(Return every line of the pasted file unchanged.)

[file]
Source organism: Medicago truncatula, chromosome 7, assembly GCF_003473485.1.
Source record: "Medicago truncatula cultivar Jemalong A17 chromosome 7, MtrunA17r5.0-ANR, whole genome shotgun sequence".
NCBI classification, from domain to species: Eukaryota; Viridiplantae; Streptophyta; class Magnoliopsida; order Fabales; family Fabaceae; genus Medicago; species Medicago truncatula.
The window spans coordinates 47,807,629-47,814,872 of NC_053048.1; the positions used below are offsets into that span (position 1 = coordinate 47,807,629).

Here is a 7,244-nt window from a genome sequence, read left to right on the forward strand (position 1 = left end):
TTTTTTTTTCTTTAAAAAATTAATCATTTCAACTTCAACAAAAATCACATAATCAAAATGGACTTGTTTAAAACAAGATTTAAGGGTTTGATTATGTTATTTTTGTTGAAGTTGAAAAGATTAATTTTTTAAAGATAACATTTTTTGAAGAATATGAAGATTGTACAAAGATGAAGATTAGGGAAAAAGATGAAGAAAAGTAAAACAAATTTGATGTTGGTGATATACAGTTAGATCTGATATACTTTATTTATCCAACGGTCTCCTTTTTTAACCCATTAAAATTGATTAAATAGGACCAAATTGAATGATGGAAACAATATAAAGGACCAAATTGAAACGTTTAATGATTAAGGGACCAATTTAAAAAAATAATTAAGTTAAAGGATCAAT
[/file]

Source organism: Medicago truncatula, chromosome 7, assembly GCF_003473485.1.
Source record: "Medicago truncatula cultivar Jemalong A17 chromosome 7, MtrunA17r5.0-ANR, whole genome shotgun sequence".
NCBI classification, from domain to species: Eukaryota; Viridiplantae; Streptophyta; class Magnoliopsida; order Fabales; family Fabaceae; genus Medicago; species Medicago truncatula.
The window spans coordinates 47,807,629-47,814,872 of NC_053048.1; the positions used below are offsets into that span (position 1 = coordinate 47,807,629).

Here is a 7,244-nt window from a genome sequence, read left to right on the forward strand (position 1 = left end):
TTTTTTTTTCTTTAAAAAATTAATCATTTCAACTTCAACAAAAATCACATAATCAAAATGGACTTGTTTAAAACAAGATTTAAGGGTTTGATTATGTTATTTTTGTTGAAGTTGAAAAGATTAATTTTTTAAAGATAACATTTTTTGAAGAATATGAAGATTGTACAAAGATGAAGATTAGGGAAAAAGATGAAGAAAAGTAAAACAAATTTGATGTTGGTGATATACAGTTAGATCTGATATACTTTATTTATCCAACGGTCTCCTTTTTTAACCCATTAAAATTGATTAAATAGGACCAAATTGAATGATGGAAACAATATAAAGGACCAAATTGAAACGTTTAATGATTAAGGGACCAATTTAAAAAAATAATTAAGTTAAAGGATCAAT